Over 20 years, the Taliban absorbed attack after attack and suffered heavy losses. However, it is clear they have adapted and got smart. It remains to be seen if they can be trusted.
‘China’s deal with the Devil’
The US’s disastrous departure from Afghanistan has provided much material for China’s propaganda machines to discredit the Western foreign policy.
On July 28, 2021, Chinese State Councilor and Foreign Minister, Wang Yi, met in Tianjin with the visiting delegation led by head of the Afghan Taliban Political Commission Mullah Abdul Ghani Baradar. The heads of the Afghan Taliban's religious council and publicity committee were also part of the delegation.
Shamaila Khan, director of emerging market debt at AllianceBernstein, has warned that the Taliban has emerged with control to resources that are a "very dangerous proposition for the world," with minerals in Afghanistan that "can be exploited." Resources that the Chinese state would certainly like to acquire to ensure the continued economic rise of China.
Indeed, only hours after the Taliban swept to power in Afghanistan, a foreign ministry spokeswoman said Beijing was ready for "friendly cooperation with Afghanistan."
The Chinese state-run tabloid, Global Times, stated that China can "contribute to post-war reconstruction and development, pushing forward projects under the China-proposed Belt and Road Initiative (BRI)." The BRI is a mammoth infrastructure investment plan to build rail, road, sea and other routes stretching from China to Central Asia, Africa and Europe. It is clear that China intends to fill, and indeed, exploit the vacuum left by absence of US and Western forces.
Can America and her allies ever be trusted again?
For the Afghan people, particularly those who worked for the coalition forces, the feelings of betrayal and anger are undoubtedly prevalent. They feel abandoned and powerless as the evil and dark cloud of the Taliban once again looms over their land. Despite promises from countries to take in Afghan refugees, the people of Afghanistan are once again forced to flee their homeland or face the brutal reality of Taliban rule.
Former UK military veterans minister Johnny Mercer, who served as a soldier in Afghanistan, said the UK had "chosen defeat" and that recent events in the region amounted to a "tragedy for the Afghan people."
In the US, Senate Minority leader Mitch McConnell launched a scathing attack on President Biden's decision to withdraw troops, describing it as a "reckless policy" with a risk of "an even worse sequel to the humiliating fall of Saigon in 1975".
There’s plenty of blame to go around for the 20 year debacle in Afghanistan. Perhaps the effort to rebuild the country was doomed from the start. The deal cut between the Taliban and the Trump administration was overly ambitious and put a lot of trust in the Taliban with no enforcement mechanism for the Taliban to keep its word. But the abandonment of the Afghan people who helped coalition forces and put their trust in them is a final, gratuitous shame that should have been avoided.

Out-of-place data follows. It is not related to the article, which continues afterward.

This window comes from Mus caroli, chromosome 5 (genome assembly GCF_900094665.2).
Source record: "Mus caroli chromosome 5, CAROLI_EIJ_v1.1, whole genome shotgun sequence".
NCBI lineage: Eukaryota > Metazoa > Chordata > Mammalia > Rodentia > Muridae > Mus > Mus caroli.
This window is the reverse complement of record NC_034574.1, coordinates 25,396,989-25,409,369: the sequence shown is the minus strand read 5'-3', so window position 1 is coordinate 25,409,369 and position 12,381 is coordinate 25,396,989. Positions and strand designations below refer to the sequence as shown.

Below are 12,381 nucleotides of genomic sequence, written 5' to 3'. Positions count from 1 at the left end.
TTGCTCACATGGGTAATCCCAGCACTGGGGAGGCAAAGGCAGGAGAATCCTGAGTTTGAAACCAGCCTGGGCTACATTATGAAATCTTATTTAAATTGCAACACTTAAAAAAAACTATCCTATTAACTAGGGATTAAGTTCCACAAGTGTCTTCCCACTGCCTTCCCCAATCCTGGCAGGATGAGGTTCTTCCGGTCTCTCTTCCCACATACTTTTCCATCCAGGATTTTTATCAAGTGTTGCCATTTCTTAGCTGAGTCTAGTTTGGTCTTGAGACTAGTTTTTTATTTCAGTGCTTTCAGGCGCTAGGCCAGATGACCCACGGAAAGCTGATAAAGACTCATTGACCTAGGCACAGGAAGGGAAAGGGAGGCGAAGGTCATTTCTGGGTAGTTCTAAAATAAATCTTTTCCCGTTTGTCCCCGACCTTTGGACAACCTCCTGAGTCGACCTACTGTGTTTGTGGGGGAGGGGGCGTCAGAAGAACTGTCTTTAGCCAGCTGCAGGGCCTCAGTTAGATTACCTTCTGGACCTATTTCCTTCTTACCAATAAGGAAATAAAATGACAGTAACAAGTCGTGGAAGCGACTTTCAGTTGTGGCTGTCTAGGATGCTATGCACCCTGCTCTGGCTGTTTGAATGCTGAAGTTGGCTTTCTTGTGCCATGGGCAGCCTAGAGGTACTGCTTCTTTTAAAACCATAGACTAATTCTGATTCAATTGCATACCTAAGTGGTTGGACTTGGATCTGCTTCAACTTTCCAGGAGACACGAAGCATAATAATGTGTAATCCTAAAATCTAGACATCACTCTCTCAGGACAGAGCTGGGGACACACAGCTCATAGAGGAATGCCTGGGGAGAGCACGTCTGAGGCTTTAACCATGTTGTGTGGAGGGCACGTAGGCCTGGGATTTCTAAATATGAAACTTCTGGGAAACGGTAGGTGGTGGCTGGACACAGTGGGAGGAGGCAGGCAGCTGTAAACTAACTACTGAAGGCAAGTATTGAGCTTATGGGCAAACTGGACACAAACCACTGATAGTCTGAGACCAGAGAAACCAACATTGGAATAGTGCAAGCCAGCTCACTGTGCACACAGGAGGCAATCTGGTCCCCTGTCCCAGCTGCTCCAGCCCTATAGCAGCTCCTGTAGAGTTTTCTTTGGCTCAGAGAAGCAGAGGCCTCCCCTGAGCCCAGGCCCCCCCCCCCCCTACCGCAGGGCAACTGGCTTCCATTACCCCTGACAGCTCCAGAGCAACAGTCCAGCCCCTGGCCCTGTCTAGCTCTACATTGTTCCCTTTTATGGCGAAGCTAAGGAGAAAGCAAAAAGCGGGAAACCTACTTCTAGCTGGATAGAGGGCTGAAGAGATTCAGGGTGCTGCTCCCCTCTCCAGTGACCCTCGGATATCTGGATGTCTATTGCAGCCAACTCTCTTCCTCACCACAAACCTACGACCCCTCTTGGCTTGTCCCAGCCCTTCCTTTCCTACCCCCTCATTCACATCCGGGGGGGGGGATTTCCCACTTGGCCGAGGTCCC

The Biden administration failed to heed the warnings on Afghanistan, failed to act with urgency, failed in its intelligence gathering - and its failure has left Afghanistan in a perilous state. This betrayal will live in infamy. The burden of shame falls on President Joe Biden. Whilst the decision to withdraw troops in the first place has been criticised, this has been a foreign policy objective for Biden’s two predecessors, Obama and Trump. The shame is in the manner in which the withdrawal has been completed, a withdrawal which has cost the lives of 13 US service personnel.
In the days and weeks to come, and as the Taliban undoubtedly continue to take further control of Afghanistan, attention will turn to the response of the UN. The management of the humanitarian crisis unfolding, including the resettlement of refugees will be vital to minimise loss of life. However, it is a blunt reality that the future of Afghanistan rests in the hands of the Afghan people.
The end of the 9/11 era
The allied departure from Afghanistan is a recognition there will be no victory in the ‘war on terror.’ As it finally draws to a close, the conflict in Afghanistan is, once again, a sobering reminder to the US on the limitations of the use of military intervention to shape and form a country. As the 9/11 era finally ends, what will shape the eras to come is sustainable and genuine politics with foreign policies that adhere to the universal values that America and other western countries claim to uphold and defend.
Gerard Scullion is 20 and from Carnlough, East Antrim. He studies Law at Queen’s University Belfast and takes an interest in matters of faith and politics.